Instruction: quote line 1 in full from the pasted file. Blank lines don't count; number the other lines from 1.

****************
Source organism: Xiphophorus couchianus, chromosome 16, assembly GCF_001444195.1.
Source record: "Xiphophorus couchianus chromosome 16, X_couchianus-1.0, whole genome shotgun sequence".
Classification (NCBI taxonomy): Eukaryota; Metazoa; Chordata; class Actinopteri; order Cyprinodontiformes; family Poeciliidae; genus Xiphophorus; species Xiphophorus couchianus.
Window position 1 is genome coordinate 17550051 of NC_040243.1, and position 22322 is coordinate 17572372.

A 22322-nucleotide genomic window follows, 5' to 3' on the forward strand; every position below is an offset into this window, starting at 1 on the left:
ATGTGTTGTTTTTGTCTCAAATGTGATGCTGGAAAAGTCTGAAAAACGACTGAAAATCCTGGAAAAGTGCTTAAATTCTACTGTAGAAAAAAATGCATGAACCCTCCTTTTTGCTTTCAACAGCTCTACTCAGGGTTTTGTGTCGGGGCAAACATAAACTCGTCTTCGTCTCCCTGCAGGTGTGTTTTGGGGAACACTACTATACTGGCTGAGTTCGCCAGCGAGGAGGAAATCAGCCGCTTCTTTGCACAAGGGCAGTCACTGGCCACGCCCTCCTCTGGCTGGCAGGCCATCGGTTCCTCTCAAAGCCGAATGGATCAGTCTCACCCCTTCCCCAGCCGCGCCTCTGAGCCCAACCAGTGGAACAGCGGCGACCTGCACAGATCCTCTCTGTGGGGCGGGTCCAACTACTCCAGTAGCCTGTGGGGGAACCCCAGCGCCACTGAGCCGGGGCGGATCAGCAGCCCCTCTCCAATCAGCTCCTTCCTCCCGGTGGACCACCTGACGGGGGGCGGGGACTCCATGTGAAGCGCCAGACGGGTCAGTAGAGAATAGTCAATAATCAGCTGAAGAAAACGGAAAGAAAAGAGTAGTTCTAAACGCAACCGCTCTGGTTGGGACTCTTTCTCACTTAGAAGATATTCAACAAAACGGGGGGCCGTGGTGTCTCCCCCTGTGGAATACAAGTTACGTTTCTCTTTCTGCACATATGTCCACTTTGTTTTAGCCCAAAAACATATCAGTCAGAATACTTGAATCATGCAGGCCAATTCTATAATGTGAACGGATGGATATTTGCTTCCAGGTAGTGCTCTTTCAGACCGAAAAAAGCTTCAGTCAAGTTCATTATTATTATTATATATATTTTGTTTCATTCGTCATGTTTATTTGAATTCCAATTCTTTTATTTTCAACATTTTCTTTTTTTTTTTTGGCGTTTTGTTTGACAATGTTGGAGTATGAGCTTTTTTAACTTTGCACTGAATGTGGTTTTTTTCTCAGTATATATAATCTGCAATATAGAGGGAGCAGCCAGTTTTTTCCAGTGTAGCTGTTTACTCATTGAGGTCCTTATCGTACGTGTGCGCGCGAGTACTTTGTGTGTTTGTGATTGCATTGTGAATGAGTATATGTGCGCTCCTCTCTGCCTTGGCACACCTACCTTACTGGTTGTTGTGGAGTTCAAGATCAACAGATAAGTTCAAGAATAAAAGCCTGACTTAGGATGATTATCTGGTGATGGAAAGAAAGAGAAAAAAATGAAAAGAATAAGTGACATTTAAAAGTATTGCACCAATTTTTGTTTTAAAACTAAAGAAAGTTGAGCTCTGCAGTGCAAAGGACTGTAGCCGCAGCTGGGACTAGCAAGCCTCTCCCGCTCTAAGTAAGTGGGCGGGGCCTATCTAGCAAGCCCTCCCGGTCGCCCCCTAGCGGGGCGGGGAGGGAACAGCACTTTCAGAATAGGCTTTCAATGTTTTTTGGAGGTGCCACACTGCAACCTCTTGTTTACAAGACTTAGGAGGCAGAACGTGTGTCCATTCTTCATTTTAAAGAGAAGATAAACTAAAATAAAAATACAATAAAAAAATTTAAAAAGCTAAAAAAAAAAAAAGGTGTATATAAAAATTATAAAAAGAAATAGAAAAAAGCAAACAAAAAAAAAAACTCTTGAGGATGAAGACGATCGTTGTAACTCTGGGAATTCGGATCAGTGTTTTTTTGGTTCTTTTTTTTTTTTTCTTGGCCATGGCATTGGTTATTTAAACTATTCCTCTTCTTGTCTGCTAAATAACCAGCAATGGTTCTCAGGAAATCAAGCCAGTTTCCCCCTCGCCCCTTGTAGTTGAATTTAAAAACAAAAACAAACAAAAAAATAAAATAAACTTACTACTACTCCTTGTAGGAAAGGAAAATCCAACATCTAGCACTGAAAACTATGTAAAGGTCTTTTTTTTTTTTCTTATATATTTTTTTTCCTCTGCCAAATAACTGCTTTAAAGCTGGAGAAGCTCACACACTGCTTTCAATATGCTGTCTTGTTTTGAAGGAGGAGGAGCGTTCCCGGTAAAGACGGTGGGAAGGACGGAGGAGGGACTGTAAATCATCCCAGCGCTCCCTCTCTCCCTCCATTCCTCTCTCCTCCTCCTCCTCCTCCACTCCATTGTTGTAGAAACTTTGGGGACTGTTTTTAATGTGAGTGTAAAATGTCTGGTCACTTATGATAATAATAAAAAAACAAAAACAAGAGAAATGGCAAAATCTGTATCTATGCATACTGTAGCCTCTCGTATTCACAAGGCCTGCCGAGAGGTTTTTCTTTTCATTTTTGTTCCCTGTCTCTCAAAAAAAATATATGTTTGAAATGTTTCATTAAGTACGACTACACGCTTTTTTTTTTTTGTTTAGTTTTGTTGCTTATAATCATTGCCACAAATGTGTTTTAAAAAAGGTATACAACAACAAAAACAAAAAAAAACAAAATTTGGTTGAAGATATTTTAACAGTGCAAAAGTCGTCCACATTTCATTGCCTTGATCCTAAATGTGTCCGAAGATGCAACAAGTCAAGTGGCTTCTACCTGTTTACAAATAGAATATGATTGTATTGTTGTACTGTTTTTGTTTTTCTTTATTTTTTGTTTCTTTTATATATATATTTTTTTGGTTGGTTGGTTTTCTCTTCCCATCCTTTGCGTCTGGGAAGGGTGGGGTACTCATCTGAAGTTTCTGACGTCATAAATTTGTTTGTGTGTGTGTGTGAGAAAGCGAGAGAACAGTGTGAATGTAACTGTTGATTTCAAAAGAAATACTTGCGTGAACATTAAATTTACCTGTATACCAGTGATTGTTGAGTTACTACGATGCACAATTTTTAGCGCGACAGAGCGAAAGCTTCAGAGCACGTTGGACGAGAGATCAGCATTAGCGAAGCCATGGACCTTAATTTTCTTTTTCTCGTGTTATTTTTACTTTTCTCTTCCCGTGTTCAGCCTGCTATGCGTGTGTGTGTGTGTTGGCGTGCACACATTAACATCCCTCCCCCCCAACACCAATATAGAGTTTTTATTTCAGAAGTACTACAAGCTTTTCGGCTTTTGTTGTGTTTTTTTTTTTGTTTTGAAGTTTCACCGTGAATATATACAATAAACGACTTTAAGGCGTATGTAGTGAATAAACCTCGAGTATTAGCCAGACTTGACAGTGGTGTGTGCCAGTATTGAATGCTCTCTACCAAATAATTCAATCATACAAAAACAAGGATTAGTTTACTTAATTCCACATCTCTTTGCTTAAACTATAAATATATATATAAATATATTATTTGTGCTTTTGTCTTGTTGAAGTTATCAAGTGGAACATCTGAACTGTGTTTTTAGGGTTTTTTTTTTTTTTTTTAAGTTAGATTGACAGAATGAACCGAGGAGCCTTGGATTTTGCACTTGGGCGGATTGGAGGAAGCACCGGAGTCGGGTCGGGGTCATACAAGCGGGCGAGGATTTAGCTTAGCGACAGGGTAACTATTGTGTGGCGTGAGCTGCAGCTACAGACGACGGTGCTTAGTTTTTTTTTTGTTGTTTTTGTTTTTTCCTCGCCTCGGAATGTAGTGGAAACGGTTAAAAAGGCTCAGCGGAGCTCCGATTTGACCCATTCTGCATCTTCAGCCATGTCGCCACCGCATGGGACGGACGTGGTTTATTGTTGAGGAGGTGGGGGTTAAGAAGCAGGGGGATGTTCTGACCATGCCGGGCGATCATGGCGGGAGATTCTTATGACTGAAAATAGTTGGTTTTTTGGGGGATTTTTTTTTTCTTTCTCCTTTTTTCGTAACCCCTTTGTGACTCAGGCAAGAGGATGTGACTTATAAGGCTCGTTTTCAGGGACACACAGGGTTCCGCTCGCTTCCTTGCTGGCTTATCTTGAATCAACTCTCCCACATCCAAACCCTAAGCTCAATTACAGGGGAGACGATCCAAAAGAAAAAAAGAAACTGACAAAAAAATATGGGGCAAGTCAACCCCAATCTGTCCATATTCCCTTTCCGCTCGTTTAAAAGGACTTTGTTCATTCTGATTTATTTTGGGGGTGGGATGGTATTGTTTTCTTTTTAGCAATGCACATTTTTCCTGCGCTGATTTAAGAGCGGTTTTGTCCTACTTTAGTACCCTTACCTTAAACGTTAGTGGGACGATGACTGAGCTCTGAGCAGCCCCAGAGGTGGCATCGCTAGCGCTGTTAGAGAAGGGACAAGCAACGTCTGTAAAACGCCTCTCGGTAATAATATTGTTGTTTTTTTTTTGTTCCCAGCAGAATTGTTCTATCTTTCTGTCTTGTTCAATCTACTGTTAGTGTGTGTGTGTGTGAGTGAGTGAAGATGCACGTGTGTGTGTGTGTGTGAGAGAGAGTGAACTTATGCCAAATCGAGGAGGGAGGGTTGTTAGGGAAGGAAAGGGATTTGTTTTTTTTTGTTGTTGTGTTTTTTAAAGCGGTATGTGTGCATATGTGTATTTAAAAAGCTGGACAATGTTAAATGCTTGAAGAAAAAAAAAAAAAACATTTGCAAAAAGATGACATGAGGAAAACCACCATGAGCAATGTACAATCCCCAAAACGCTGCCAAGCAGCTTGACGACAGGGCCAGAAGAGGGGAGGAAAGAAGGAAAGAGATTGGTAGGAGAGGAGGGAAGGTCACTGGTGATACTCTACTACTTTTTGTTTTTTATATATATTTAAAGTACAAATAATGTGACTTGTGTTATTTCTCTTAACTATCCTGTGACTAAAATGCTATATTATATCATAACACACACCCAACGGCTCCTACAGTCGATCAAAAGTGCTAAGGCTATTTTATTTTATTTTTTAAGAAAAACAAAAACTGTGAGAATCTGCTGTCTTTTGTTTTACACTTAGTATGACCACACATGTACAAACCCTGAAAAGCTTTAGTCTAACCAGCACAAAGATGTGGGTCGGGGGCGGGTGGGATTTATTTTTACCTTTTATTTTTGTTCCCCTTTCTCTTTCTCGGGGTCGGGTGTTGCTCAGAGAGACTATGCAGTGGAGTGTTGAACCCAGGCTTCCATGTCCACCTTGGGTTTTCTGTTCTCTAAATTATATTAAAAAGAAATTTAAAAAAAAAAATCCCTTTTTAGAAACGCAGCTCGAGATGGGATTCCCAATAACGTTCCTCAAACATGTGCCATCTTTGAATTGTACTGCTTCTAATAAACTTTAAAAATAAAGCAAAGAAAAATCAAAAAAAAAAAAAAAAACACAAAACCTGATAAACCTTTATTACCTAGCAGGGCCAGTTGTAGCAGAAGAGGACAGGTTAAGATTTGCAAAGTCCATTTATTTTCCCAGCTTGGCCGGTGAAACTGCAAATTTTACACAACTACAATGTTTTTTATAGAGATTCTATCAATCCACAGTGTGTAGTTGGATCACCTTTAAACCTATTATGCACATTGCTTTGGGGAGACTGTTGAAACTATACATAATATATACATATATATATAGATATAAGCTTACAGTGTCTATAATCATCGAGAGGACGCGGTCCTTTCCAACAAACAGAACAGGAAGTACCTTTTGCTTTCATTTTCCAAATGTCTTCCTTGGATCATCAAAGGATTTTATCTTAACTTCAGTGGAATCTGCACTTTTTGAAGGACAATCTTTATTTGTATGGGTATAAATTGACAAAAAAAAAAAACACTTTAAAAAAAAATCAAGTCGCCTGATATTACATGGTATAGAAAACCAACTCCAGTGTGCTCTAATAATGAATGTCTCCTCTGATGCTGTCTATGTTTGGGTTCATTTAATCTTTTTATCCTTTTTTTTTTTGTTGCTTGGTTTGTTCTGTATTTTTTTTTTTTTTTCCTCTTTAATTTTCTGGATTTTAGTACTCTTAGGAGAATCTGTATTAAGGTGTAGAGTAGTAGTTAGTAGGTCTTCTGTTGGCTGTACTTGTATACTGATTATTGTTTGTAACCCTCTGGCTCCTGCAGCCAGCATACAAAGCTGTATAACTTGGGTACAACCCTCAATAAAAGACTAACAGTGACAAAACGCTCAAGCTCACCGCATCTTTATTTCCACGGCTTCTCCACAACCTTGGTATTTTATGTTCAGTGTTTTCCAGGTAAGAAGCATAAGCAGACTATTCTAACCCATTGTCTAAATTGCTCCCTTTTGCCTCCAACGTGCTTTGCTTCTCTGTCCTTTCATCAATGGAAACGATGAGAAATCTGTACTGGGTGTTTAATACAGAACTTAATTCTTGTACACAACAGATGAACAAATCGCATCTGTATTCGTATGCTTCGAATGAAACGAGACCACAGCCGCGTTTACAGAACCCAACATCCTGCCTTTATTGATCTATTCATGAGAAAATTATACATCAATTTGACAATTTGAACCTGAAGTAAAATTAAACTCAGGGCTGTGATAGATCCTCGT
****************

Source organism: Xiphophorus couchianus, chromosome 16, assembly GCF_001444195.1.